United States of America, Plaintiff-appellee, v. William Alfred Hitt, Defendant-appellant, 164 F.3d 1370 (11th Cir. 1999)

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U.S. Court of Appeals for the Eleventh Circuit - 164 F.3d 1370 (11th Cir. 1999) Jan. 15, 1999

Kathleen M. Williams, Federal Public Defender, Timothy Cone, Asst. Fed. Pub. Defender, Miami, FL, for Defendant-Appellant.

Harriett R. Galvin, Phillip Di Rosa, Adalberto Jordan, Asst. U.S. Attys., Miami, FL, for Plaintiff-Appellee.

Appeal from the United States District Court for the Southern District of Florida.

Before TJOFLAT, BIRCH and BARKETT, Circuit Judges.

PER CURIAM:


Following a jury trial, William A. Hitt was convicted of forty federal offenses, all arising out of his long-running and highly successful scheme to defraud the Veterans Administration by making false claims of physical disability. He appeals both his convictions and sentences. He challenges his convictions on the ground that the district court abused its discretion in permitting prosecution witnesses to answer questions such as the following:

If the defendant claimed that he had quit his job in March of 1979 at Ebasco because of his disability, is that correct or incorrect?

If the defendant reported that he's unable to walk in 1985, is that true or false?

If he claimed that he lost total use of his right hand to his disabilities, is that true or false?

If he claimed those things to the Veterans Administration, tell the members of the jury is that true or false?

If he claimed he was confined to a wheelchair when you knew him, is that true or is that a lie?

Hitt challenges his sentences on the ground that the district court erred in enhancing his base offense level for obstruction of justice. We affirm.

The prosecutor's questions were clearly inappropriate, in that they sought opinion testimony concerning the validity of the claims of disability Hitt made to the Veterans Administration in carrying out his scheme to defraud. In essence, the witnesses were asked to answer the very questions the jury would be called upon to answer; the questions constituted nothing more than lawyer argument--the prosecutor's summation to the jury in advance.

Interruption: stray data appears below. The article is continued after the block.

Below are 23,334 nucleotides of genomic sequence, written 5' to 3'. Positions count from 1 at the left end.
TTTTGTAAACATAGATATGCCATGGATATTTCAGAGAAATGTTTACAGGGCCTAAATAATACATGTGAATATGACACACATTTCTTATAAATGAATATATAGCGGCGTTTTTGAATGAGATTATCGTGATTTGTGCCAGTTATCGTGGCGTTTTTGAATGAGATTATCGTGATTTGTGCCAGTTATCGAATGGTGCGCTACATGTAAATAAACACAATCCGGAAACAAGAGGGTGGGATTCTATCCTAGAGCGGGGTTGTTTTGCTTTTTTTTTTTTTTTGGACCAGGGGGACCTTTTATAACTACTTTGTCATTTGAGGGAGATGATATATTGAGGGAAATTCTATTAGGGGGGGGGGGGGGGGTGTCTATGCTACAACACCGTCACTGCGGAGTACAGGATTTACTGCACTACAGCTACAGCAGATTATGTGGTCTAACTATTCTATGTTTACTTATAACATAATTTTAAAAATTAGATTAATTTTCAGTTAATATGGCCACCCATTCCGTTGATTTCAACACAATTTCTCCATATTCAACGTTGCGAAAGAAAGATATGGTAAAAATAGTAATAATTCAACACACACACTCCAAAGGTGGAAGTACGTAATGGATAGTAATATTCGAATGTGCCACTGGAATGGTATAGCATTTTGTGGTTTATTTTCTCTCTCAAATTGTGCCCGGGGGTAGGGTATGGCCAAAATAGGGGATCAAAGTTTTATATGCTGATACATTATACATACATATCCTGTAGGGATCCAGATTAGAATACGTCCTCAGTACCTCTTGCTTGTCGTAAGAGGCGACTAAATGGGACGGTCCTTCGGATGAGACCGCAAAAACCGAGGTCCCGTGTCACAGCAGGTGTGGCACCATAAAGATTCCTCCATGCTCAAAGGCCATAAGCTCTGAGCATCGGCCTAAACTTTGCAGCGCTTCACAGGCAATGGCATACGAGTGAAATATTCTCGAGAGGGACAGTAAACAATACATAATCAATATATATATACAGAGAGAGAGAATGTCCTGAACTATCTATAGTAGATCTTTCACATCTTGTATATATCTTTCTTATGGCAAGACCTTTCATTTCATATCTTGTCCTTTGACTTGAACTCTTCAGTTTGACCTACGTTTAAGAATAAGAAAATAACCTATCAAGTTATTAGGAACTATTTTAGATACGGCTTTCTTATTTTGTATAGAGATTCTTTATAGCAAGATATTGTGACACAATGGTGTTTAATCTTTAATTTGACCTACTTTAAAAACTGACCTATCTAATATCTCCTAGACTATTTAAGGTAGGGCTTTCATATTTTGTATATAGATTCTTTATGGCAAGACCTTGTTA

The problem with Hitt's challenge is twofold. First, his attorney hardly objected to the prosecutor's tack, and when he did the objection missed the mark. For example, when the prosecutor asked (witness West) the first question quoted above, the objection was "Objection. Beyond this witness's knowledge." Second, the evidence of guilt was overwhelming, and any error the court may have committed--by not sustaining the few objections that were made or by not calling the prosecutor to the sidebar and explaining the error of his ways--was absolutely harmless. Hence, we do not disturb Hitt's convictions.

As for Hitt's sentences, we conclude that the district court properly enhanced Hitt's base offense level for obstruction of justice. See United States Sentencing Commission, Guidelines Manual, § 3C1.1, comment. (n.3(f)) (Nov. 1, 1997). The court based the enhancement on (1) the false statements (regarding his ownership of real estate) Hitt made to the magistrate judge at an indigency hearing held following his arrest to determine his eligibility for court-appointed counsel and (2) his statement to a Veterans Administration employee that he "would like to blow [investigating FBI Agent McBride's] brains out." Concerning the statements to the magistrate judge, we have rejected similar arguments--that the statements were irrelevant to the offenses alleged in the indictment and thus should not be considered as obstruction of justice, see United States v. Ruff, 79 F.3d 123, 125 (11th Cir. 1996)--and we do so again here. We also reject Hitt's argument that the court should not have considered the statement to the Veterans Administration employee because he neither intended, nor anticipated, that the statement would be communicated to McBride.

AFFIRMED.